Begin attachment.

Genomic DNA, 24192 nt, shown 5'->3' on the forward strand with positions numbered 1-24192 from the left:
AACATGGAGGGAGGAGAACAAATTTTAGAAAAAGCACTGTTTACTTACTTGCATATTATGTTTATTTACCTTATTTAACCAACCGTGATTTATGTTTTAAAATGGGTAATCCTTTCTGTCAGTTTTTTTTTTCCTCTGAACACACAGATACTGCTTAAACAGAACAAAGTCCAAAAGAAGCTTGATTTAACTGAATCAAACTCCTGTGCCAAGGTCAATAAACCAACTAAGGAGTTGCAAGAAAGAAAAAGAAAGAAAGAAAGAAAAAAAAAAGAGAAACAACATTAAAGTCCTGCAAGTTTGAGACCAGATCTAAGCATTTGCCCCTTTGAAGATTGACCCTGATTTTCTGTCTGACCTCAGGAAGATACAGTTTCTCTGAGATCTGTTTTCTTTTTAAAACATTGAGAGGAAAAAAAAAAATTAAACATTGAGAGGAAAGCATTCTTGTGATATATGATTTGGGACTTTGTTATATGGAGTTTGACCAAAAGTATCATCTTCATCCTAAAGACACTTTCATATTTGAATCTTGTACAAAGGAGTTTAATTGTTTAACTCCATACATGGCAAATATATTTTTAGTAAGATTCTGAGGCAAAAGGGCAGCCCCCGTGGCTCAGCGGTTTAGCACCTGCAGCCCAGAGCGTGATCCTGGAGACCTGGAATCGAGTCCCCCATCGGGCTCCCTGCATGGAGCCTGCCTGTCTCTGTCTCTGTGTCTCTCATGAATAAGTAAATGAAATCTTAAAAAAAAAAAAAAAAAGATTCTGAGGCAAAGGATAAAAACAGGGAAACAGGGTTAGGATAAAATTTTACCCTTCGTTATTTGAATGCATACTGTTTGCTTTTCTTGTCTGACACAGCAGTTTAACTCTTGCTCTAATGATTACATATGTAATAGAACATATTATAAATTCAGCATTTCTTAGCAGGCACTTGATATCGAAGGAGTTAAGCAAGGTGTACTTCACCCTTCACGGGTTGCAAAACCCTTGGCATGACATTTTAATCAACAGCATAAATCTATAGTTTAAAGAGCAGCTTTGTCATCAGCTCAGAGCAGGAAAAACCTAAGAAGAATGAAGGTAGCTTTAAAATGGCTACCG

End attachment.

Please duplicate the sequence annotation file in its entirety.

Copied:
Genomic DNA, 24192 nt, shown 5'->3' on the forward strand with positions numbered 1-24192 from the left:
AACATGGAGGGAGGAGAACAAATTTTAGAAAAAGCACTGTTTACTTACTTGCATATTATGTTTATTTACCTTATTTAACCAACCGTGATTTATGTTTTAAAATGGGTAATCCTTTCTGTCAGTTTTTTTTTTCCTCTGAACACACAGATACTGCTTAAACAGAACAAAGTCCAAAAGAAGCTTGATTTAACTGAATCAAACTCCTGTGCCAAGGTCAATAAACCAACTAAGGAGTTGCAAGAAAGAAAAAGAAAGAAAGAAAGAAAAAAAAAAGAGAAACAACATTAAAGTCCTGCAAGTTTGAGACCAGATCTAAGCATTTGCCCCTTTGAAGATTGACCCTGATTTTCTGTCTGACCTCAGGAAGATACAGTTTCTCTGAGATCTGTTTTCTTTTTAAAACATTGAGAGGAAAAAAAAAAATTAAACATTGAGAGGAAAGCATTCTTGTGATATATGATTTGGGACTTTGTTATATGGAGTTTGACCAAAAGTATCATCTTCATCCTAAAGACACTTTCATATTTGAATCTTGTACAAAGGAGTTTAATTGTTTAACTCCATACATGGCAAATATATTTTTAGTAAGATTCTGAGGCAAAAGGGCAGCCCCCGTGGCTCAGCGGTTTAGCACCTGCAGCCCAGAGCGTGATCCTGGAGACCTGGAATCGAGTCCCCCATCGGGCTCCCTGCATGGAGCCTGCCTGTCTCTGTCTCTGTGTCTCTCATGAATAAGTAAATGAAATCTTAAAAAAAAAAAAAAAAAGATTCTGAGGCAAAGGATAAAAACAGGGAAACAGGGTTAGGATAAAATTTTACCCTTCGTTATTTGAATGCATACTGTTTGCTTTTCTTGTCTGACACAGCAGTTTAACTCTTGCTCTAATGATTACATATGTAATAGAACATATTATAAATTCAGCATTTCTTAGCAGGCACTTGATATCGAAGGAGTTAAGCAAGGTGTACTTCACCCTTCACGGGTTGCAAAACCCTTGGCATGACATTTTAATCAACAGCATAAATCTATAGTTTAAAGAGCAGCTTTGTCATCAGCTCAGAGCAGGAAAAACCTAAGAAGAATGAAGGTAGCTTTAAAATGGCTACCG